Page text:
HW1 - Department of Chemical Engineering ChE 170 University...

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Unformatted text preview: Department of Chemical Engineering ChE 170 University of California, Santa Barbara Fall 2010 Problem Set No. 1 Due: Thursday, 10/07/10 at the start of class Objective : To understand the components and basic structure of cells, and to develop a picture of the molecular-scale interactions relevant to biological processes. Review problems You should pay special attention to these questions after reading. Note that the answers are given in the back of the book. Formulate your answers fully first and then check them. This can be a significant aid in your understanding of the material, and similar questions may be asked on the final. You do not need to provide written answers in the solutions you hand in. • ECB 1-9 • ECB 1-11 • ECB 1-16 • ECB 2-17 • ECB 2-19 • ECB 3-11 Problem 1 Draw the chemical structure of a small fragment of DNA, a dinucleotide of thymine and guanine, whose sequence is abbreviated TG. Be sure to show all double bonds and formal charges. Be sure your sequence is not reversed. Problem 2 Consider that the human genome (i.e., the total DNA content containing genetic information) consists of roughly 3 billion nucleotide pairs. When two unrelated human individuals are compared, roughly 0.1% of these nucleotides varies. The variable part of the DNA sequence gives rise to genetic diversity, while the remaining common 99.9% is what makes each individual distinctly human. Consider a random individual to whom you are not related. What is the probability that your genome is identical to theirs? Express your answer as 1 in 10 x . Recall that four bases are possible at each nucleotide in a DNA sequence. Problem 3 In the largely aqueous environment of the cell, complementary DNA strands spontaneously self-assemble to form the iconic so-called “B” helical structure that is so familiar in popular science. At first glance, this may seem counterintuitive because the phosphate-deoxyribose backbone contains negative charges that would result in repulsive like-charge interactions between the two strands. (a) The human genome consists of roughly 3 billion base-paired nucleotides. In eukaryotes, DNA exists inside of the cell nucleus, and a typical mammalian nucleus is spherical with a diameter of about 6 microns. What typical total concentration of positively-charged, monovalent species (e.g., Na+ or K+) must be present inside the nuclei of human cells in order to maintain an overall charge-neutral environment there? Express your answer in millimolar. Compare it to the value of ~150 mM often found in the cytosol....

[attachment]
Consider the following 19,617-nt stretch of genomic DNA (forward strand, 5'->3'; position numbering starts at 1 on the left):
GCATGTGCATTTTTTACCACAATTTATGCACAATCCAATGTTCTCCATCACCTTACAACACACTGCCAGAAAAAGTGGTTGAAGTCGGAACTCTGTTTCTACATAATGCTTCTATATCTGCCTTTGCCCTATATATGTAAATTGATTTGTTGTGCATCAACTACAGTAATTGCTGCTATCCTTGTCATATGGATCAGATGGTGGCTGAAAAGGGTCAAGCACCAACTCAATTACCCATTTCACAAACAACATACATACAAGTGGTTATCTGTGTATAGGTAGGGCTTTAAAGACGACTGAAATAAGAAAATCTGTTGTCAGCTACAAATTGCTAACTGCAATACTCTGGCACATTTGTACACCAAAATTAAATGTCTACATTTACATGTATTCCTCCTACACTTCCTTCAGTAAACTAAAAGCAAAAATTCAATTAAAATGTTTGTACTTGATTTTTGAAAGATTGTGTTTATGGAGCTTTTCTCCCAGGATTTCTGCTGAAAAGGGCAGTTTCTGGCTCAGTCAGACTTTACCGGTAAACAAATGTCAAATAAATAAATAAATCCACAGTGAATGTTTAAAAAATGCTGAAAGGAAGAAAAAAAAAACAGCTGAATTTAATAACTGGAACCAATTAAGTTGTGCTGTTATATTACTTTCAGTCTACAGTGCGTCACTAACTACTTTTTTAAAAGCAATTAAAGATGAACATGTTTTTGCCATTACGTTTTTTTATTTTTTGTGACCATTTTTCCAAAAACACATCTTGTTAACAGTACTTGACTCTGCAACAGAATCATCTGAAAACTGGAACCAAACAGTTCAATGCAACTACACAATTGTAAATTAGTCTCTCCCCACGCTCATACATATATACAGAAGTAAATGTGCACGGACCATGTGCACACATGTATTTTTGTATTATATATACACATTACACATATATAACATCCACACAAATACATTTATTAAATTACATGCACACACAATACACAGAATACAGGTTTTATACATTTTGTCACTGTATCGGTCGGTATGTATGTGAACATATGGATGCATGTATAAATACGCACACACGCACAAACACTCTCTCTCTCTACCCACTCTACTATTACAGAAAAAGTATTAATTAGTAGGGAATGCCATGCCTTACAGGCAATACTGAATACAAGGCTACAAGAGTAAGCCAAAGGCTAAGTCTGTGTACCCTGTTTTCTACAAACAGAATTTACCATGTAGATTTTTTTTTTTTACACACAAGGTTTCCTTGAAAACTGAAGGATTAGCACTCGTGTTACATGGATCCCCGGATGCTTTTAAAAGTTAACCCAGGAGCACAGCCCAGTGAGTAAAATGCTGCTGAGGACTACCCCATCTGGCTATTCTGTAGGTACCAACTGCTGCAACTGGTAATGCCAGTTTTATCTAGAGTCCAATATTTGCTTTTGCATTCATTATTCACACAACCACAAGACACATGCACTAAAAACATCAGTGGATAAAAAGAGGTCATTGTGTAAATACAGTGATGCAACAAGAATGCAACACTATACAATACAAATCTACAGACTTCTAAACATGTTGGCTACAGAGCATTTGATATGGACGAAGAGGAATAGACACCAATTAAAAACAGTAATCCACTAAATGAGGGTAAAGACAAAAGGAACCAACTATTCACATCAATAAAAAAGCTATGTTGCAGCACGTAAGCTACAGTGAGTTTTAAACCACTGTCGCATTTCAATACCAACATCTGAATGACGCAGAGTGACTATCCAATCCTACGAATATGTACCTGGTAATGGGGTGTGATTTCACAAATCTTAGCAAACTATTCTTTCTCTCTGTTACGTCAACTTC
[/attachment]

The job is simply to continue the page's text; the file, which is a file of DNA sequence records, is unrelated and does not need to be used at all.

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This note was uploaded on 12/29/2011 for the course CHE 170 taught by Professor Ceweb during the Fall '10 term at UCSB.

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HW1 - Department of Chemical Engineering ChE 170 University...

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